For many students who continue or begin their college education, student loans have been necessary due to the fact that tuition and expenses like books are quite costly and necessitate making opportunities for many who are attending a college or university. Typically, students have the option to either borrow from a federal lender or from a private lender, but thanks to applications like FAFSA many students have turned to federal student loans because they can be more affordable.
For the current 2010–2011 school year, student loan interest rates on subsidized federal Stafford loans are around 4.5% while unsubsidized rates are typically around 6.8%. Many students opt for federal loans because of these low rates, opportunities for borrowing can be more available to students who may have a bad credit score or who are returning to college later in life. Federal loans usually cap the amount that a student can borrow depending on their year in school, but again, they are available for the majority of students in most cases.
Obviously, there are private student loan opportunities as well, thanks to a variety of options made available from numerous financial institutions. While there are also affordable opportunities for private student loans, there are, again, students who may be in certain situations that are unable to get an interest rate as low as those offered by federal loans, but in cases where a parent may acquire a student loan or cosign for a student with a private lender, this can be a more affordable option.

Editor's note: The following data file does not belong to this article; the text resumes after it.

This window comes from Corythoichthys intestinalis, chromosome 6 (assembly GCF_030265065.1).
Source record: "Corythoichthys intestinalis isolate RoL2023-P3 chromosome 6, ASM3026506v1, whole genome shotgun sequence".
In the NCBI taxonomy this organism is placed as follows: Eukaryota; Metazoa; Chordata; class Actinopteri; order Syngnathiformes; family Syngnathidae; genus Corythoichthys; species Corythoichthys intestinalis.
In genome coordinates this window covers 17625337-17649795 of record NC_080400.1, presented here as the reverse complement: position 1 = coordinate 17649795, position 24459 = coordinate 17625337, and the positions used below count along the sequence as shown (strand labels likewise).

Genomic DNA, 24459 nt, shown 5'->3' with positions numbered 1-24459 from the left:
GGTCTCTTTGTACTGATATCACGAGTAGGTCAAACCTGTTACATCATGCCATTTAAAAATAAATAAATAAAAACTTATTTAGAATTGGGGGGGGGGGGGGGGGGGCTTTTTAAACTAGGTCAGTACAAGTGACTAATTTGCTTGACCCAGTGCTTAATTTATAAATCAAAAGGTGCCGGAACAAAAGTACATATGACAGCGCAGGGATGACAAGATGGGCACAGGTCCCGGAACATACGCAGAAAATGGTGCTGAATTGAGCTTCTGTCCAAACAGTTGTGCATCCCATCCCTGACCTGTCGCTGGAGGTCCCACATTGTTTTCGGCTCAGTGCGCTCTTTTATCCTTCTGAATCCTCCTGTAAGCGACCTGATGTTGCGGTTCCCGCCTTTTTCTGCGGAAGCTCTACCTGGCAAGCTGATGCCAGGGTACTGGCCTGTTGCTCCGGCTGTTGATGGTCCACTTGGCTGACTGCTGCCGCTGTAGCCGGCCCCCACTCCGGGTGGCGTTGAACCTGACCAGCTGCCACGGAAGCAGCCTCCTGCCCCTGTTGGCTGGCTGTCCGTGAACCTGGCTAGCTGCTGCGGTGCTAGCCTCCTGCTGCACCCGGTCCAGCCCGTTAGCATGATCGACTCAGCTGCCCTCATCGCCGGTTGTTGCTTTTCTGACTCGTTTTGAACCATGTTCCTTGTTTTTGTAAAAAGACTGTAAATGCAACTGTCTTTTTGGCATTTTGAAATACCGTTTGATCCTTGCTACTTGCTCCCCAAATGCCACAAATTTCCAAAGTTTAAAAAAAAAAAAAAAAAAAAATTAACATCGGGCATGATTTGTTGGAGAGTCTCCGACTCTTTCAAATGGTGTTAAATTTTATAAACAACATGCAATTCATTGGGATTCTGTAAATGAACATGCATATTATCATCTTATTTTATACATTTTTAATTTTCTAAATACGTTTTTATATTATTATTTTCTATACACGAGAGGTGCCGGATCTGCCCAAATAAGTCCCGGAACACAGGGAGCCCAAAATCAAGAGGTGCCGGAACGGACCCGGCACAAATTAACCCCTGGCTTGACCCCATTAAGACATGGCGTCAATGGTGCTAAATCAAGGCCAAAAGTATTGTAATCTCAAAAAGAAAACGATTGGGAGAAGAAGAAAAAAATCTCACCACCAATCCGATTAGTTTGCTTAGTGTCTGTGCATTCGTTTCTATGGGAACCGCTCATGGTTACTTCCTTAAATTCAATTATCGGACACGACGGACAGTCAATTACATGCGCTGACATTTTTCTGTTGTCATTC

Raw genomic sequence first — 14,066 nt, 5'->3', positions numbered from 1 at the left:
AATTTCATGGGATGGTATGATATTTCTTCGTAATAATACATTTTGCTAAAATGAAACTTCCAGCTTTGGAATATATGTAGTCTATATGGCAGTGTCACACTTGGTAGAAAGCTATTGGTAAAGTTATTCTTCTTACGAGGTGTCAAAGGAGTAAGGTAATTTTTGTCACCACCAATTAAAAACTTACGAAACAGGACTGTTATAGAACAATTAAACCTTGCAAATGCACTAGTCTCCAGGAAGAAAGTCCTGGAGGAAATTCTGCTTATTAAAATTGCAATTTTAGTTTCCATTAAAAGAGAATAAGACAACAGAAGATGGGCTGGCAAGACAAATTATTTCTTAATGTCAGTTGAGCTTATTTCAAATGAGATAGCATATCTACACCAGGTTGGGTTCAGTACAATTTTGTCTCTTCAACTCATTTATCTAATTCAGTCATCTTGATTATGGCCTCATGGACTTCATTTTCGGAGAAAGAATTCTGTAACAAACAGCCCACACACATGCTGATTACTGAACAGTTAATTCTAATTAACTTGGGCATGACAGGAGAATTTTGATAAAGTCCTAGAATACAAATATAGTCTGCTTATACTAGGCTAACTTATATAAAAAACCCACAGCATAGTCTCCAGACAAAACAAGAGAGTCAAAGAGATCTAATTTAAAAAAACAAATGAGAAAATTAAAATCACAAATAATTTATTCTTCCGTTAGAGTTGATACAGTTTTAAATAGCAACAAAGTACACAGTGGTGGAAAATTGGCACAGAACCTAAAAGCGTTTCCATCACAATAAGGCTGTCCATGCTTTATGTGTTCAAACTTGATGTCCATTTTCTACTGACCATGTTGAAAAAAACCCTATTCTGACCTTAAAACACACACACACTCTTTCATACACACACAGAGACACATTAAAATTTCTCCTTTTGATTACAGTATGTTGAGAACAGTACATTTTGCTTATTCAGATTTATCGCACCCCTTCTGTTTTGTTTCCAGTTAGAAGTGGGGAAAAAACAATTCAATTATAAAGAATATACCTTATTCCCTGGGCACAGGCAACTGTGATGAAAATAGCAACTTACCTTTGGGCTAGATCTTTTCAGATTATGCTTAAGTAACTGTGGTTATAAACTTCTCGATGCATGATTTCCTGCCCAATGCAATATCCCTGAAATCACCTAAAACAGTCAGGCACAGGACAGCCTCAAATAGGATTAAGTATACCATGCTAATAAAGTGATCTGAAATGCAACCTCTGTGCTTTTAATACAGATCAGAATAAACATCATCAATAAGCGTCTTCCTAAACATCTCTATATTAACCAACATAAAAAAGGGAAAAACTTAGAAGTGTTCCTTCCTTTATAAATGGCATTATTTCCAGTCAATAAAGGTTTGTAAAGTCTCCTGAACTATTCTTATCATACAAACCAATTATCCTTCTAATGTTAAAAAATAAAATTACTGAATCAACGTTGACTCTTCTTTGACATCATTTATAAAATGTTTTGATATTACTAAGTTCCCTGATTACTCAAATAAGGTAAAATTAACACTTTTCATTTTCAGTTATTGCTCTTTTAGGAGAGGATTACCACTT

It goes without saying that students who are seeking student loan assistance need to weigh both federal and private options, as their situation could make one more cost-efficient than the other. Yet, students have also looked at options for repaying these debts after school as the federal loan program typically has a great deal of affordability options for those who graduate and may have trouble erasing their debt.
While both federal and private lenders usually will have some form of consolidation opportunity for students who may have borrowed multiple student loans, federal loans also offer income-based repayment plans, forbearance options, and student loan forgiveness opportunities in certain cases.
Obviously, similar options may be available from a particular lender, but this again is something that a borrower must research when looking for opportunities to meet their college costs. However, students are often cautioned not to rely solely on student loans as exiting college with a great deal of debt can cause financial strain early in one’s life. It’s understandable that not all students can acquire funding from scholarships or grants that will meet all of their college costs, but seeking out as much funding from these resources as possible will lower the amount that one must borrow and will limit the amount of debt that must be repaid.